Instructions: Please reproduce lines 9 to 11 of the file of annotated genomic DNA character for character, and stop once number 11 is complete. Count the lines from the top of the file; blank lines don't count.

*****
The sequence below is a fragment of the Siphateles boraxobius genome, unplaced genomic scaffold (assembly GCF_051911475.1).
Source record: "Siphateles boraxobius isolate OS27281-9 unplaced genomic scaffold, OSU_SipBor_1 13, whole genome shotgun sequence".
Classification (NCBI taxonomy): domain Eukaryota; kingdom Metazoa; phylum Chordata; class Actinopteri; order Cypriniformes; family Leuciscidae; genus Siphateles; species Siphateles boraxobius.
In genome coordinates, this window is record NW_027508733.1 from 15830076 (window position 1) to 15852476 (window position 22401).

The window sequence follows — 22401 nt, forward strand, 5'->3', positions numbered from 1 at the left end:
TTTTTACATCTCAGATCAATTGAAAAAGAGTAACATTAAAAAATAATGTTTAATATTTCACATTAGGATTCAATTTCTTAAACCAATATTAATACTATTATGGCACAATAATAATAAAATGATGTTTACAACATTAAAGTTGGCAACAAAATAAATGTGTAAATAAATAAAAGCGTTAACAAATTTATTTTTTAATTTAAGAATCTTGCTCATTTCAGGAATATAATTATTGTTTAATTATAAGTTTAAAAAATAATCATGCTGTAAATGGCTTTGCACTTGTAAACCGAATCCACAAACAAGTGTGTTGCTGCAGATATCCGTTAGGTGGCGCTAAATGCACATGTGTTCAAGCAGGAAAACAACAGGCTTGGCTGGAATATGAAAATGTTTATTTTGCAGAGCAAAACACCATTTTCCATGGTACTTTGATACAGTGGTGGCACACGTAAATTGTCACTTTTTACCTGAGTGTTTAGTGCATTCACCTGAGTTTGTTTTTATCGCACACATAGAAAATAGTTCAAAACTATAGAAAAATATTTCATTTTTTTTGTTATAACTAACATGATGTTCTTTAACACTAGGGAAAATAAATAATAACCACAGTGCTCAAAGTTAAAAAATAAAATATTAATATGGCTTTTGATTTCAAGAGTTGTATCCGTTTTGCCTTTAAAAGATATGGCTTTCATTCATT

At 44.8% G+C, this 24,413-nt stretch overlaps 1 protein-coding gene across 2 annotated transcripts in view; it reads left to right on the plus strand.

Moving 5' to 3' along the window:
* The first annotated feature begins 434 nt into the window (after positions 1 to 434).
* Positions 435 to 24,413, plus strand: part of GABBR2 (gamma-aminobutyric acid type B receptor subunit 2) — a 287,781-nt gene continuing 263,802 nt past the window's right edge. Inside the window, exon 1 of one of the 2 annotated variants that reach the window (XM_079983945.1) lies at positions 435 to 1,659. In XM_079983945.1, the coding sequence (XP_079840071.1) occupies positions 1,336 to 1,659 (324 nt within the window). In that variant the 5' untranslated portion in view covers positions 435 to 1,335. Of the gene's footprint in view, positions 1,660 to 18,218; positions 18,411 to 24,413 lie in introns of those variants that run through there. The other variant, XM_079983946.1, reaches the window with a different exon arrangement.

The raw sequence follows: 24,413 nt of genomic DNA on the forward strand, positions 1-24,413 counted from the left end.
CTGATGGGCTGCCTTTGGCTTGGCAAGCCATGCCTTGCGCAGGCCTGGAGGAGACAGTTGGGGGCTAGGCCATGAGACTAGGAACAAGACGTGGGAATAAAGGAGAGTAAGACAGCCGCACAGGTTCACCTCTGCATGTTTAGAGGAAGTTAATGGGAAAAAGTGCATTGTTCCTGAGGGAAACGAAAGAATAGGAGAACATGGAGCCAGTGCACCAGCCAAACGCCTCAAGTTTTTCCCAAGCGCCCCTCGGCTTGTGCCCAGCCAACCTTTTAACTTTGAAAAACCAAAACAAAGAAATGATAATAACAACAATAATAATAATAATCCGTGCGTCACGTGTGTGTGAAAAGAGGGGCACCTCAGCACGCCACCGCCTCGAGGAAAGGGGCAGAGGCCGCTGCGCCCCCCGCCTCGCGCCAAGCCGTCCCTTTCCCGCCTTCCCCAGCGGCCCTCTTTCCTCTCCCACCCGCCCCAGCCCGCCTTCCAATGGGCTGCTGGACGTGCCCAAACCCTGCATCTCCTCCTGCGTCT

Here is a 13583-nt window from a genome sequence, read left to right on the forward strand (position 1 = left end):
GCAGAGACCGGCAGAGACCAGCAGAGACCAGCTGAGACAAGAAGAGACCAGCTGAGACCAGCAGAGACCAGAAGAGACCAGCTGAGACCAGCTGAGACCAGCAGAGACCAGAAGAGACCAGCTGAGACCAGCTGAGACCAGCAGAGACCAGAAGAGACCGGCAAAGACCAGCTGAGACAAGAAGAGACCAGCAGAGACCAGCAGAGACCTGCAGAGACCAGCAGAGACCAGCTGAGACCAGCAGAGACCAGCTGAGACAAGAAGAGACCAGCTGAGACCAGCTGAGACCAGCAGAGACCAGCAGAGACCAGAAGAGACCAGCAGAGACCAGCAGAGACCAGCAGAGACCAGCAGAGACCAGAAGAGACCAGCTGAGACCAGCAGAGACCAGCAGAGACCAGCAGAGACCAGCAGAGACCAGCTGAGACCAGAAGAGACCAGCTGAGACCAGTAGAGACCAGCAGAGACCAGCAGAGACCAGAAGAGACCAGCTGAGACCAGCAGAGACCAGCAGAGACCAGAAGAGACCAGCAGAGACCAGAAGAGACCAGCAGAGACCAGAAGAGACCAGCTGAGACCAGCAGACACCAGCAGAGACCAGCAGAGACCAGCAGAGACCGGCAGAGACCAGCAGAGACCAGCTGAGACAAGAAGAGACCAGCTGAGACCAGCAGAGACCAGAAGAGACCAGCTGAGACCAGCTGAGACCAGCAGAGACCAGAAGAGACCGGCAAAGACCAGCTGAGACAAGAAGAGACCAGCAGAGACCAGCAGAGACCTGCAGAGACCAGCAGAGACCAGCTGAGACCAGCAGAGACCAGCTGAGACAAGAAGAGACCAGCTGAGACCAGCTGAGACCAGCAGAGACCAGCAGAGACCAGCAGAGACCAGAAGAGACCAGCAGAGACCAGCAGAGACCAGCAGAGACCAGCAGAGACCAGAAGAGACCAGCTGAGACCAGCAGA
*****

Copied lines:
* The first annotated feature begins 434 nt into the window (after positions 1 to 434).
* Positions 435 to 24,413, plus strand: part of GABBR2 (gamma-aminobutyric acid type B receptor subunit 2) — a 287,781-nt gene continuing 263,802 nt past the window's right edge. Inside the window, exon 1 of one of the 2 annotated variants that reach the window (XM_079983945.1) lies at positions 435 to 1,659. In XM_079983945.1, the coding sequence (XP_079840071.1) occupies positions 1,336 to 1,659 (324 nt within the window). In that variant the 5' untranslated portion in view covers positions 435 to 1,335. Of the gene's footprint in view, positions 1,660 to 18,218; positions 18,411 to 24,413 lie in introns of those variants that run through there. The other variant, XM_079983946.1, reaches the window with a different exon arrangement.

The raw sequence follows: 24,413 nt of genomic DNA on the forward strand, positions 1-24,413 counted from the left end.